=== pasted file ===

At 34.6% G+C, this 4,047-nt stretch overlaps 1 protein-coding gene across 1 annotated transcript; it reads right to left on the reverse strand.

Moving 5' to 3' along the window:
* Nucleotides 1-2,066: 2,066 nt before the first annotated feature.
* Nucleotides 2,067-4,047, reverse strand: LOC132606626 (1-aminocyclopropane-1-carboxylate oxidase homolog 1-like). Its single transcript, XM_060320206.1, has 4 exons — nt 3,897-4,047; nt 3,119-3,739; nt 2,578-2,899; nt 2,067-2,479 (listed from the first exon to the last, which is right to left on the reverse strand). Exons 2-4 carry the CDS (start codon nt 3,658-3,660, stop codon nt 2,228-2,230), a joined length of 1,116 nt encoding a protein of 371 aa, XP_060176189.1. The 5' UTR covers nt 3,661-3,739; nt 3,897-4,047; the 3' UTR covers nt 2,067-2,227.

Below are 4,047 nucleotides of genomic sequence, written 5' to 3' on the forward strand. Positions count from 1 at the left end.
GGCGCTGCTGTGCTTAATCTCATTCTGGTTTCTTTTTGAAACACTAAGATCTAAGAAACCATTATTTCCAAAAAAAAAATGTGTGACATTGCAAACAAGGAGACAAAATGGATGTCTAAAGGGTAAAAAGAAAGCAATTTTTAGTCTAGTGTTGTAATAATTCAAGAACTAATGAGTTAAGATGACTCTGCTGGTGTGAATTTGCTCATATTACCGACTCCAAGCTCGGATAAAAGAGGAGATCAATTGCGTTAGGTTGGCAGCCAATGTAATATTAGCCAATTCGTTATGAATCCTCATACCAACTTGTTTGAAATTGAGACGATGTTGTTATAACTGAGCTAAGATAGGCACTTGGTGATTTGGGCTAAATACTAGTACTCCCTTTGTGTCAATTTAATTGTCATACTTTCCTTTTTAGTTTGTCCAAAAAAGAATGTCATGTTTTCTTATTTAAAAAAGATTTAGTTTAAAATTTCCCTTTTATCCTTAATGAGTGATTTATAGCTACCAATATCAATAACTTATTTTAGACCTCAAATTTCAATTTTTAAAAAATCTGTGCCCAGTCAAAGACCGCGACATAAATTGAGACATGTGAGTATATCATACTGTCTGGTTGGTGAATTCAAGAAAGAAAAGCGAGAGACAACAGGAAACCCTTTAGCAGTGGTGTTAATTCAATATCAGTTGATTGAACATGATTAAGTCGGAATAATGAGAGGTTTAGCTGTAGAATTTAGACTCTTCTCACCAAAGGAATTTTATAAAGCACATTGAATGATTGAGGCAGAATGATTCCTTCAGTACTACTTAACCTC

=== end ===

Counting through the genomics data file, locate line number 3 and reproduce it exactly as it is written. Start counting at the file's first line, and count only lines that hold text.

* Nucleotides 1-2,066: 2,066 nt before the first annotated feature.